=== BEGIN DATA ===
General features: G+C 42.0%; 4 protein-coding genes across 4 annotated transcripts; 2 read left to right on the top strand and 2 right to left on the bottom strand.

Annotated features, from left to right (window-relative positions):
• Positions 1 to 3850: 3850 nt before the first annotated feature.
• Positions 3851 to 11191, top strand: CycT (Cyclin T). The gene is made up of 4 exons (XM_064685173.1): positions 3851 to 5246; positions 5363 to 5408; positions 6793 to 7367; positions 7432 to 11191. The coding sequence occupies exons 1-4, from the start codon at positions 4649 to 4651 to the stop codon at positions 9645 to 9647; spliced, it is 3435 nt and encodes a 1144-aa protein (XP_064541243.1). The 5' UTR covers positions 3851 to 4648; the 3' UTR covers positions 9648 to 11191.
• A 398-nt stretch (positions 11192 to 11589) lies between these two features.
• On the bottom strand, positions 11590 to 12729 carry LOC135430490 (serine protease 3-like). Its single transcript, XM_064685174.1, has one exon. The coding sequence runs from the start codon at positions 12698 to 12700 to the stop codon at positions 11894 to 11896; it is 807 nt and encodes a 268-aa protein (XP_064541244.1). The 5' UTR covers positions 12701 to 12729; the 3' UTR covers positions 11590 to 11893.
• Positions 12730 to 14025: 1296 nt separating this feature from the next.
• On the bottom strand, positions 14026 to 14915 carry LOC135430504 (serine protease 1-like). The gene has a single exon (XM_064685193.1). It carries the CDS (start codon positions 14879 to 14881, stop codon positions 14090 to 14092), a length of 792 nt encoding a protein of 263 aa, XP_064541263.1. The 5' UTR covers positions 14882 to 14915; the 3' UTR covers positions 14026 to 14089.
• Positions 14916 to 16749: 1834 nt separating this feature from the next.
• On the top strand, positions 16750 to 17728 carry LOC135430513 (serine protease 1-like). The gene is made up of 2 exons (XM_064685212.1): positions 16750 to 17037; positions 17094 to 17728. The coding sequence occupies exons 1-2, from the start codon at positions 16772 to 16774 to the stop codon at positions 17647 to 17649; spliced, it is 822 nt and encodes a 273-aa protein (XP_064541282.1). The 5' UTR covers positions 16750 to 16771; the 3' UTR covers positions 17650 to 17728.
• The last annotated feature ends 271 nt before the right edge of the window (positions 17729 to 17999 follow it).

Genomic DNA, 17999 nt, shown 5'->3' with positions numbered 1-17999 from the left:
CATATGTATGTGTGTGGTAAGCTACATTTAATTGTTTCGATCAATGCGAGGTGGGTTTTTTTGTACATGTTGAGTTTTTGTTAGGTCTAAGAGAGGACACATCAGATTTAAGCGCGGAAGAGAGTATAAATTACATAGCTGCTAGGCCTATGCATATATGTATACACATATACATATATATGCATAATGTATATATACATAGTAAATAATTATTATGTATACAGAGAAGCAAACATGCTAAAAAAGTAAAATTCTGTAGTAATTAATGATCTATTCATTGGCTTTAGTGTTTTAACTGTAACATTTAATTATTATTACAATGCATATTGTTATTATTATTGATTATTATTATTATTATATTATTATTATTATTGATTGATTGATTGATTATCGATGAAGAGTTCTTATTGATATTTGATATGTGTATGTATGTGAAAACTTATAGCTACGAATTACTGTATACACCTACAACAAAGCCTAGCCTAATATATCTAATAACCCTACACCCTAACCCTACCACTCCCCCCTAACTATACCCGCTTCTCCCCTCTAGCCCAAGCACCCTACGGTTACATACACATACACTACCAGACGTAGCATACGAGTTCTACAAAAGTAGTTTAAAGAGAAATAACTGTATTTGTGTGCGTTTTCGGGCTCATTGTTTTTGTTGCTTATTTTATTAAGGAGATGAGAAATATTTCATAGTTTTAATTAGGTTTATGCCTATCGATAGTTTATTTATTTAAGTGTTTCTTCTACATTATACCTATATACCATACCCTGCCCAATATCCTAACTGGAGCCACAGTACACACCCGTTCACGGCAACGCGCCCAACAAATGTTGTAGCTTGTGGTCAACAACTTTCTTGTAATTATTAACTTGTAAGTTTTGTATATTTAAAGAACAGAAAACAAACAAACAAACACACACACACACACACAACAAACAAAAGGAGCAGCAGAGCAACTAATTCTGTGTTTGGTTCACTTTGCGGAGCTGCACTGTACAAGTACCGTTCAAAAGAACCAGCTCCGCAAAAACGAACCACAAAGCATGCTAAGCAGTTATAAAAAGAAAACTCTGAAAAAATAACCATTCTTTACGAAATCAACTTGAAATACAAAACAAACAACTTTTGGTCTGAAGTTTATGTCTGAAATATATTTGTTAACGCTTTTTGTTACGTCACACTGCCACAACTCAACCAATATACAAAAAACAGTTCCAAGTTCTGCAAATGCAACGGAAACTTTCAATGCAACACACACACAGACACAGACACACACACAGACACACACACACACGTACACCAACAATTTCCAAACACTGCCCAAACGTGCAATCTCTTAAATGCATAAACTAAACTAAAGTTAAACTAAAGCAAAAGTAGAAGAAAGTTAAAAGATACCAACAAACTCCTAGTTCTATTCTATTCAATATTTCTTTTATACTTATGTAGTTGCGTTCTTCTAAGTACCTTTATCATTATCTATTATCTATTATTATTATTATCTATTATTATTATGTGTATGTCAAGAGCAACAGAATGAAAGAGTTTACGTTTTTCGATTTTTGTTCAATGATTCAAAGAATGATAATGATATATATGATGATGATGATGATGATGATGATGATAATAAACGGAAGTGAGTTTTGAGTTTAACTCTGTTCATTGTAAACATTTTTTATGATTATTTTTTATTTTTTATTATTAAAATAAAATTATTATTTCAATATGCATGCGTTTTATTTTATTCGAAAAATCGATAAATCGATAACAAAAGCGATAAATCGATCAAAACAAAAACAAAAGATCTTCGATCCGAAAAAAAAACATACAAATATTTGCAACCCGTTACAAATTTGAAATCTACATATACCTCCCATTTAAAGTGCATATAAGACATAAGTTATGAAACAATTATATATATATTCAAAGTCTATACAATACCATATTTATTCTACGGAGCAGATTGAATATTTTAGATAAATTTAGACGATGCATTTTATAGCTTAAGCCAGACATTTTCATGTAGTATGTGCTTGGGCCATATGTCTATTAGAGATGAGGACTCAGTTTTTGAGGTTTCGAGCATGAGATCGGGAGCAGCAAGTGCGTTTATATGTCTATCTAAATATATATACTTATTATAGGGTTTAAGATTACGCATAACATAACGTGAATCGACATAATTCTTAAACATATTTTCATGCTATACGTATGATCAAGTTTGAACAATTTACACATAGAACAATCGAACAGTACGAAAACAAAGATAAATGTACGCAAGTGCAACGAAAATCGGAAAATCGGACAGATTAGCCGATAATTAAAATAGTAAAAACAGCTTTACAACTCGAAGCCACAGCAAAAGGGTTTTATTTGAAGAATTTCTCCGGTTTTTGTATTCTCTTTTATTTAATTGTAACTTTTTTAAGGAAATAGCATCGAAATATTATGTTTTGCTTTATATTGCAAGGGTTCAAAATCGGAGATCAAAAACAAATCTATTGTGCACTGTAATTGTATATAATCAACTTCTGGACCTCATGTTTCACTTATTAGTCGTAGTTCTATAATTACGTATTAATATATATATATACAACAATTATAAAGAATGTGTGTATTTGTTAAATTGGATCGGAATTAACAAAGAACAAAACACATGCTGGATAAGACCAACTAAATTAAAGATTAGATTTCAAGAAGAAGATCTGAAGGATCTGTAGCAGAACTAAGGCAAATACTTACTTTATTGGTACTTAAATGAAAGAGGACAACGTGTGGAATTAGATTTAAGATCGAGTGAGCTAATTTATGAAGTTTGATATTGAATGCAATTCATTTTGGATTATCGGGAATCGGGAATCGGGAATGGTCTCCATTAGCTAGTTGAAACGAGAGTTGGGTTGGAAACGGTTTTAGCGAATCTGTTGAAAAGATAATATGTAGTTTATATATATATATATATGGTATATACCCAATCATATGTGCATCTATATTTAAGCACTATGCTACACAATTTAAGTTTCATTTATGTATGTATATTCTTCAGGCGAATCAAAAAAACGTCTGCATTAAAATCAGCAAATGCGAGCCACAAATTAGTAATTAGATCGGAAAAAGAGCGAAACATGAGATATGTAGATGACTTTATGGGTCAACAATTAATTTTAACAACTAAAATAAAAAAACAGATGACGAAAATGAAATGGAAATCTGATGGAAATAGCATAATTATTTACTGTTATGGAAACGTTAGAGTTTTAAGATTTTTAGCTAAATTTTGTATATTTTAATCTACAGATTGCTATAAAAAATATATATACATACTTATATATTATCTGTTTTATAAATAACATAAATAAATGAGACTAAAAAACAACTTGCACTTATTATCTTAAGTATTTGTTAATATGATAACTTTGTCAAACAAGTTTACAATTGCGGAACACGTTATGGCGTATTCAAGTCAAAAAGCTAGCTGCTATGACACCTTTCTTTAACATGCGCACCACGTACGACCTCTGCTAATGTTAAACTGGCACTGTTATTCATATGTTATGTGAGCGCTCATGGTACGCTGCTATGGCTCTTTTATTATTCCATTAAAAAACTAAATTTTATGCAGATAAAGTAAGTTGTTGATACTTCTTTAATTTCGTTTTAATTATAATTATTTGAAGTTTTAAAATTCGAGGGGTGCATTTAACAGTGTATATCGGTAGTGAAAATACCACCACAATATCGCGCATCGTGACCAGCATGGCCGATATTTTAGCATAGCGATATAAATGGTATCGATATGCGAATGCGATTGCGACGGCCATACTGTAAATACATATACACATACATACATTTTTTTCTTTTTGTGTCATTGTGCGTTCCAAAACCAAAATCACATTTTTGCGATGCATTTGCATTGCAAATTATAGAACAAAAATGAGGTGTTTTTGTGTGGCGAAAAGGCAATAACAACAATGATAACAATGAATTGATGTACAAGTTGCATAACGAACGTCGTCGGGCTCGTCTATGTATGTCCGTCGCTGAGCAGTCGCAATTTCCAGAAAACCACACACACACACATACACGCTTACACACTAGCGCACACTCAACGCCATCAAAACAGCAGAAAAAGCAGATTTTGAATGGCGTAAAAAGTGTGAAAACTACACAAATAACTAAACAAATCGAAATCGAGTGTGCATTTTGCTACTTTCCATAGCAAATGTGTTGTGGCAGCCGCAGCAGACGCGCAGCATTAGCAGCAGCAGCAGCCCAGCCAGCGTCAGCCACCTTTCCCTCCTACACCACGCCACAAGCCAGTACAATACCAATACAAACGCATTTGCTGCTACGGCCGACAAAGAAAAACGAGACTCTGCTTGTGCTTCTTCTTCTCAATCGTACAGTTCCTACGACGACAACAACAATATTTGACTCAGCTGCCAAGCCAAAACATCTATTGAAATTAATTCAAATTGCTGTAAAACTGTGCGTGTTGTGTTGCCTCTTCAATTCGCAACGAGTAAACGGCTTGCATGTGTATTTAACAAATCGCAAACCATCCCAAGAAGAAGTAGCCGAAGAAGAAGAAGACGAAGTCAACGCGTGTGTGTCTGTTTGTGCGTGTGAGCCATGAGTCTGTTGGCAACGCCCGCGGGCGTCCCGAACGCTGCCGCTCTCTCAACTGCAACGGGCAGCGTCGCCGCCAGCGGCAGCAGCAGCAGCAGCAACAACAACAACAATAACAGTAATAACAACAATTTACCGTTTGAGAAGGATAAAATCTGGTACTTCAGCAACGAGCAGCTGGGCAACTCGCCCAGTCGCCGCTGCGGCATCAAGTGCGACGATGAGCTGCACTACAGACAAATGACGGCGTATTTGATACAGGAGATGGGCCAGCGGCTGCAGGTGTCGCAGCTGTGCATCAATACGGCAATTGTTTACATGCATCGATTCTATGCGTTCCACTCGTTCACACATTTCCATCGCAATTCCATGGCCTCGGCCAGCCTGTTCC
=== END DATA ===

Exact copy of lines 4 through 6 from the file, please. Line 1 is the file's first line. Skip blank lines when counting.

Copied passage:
• Positions 3851 to 11191, top strand: CycT (Cyclin T). The gene is made up of 4 exons (XM_064685173.1): positions 3851 to 5246; positions 5363 to 5408; positions 6793 to 7367; positions 7432 to 11191. The coding sequence occupies exons 1-4, from the start codon at positions 4649 to 4651 to the stop codon at positions 9645 to 9647; spliced, it is 3435 nt and encodes a 1144-aa protein (XP_064541243.1). The 5' UTR covers positions 3851 to 4648; the 3' UTR covers positions 9648 to 11191.
• A 398-nt stretch (positions 11192 to 11589) lies between these two features.
• On the bottom strand, positions 11590 to 12729 carry LOC135430490 (serine protease 3-like). Its single transcript, XM_064685174.1, has one exon. The coding sequence runs from the start codon at positions 12698 to 12700 to the stop codon at positions 11894 to 11896; it is 807 nt and encodes a 268-aa protein (XP_064541244.1). The 5' UTR covers positions 12701 to 12729; the 3' UTR covers positions 11590 to 11893.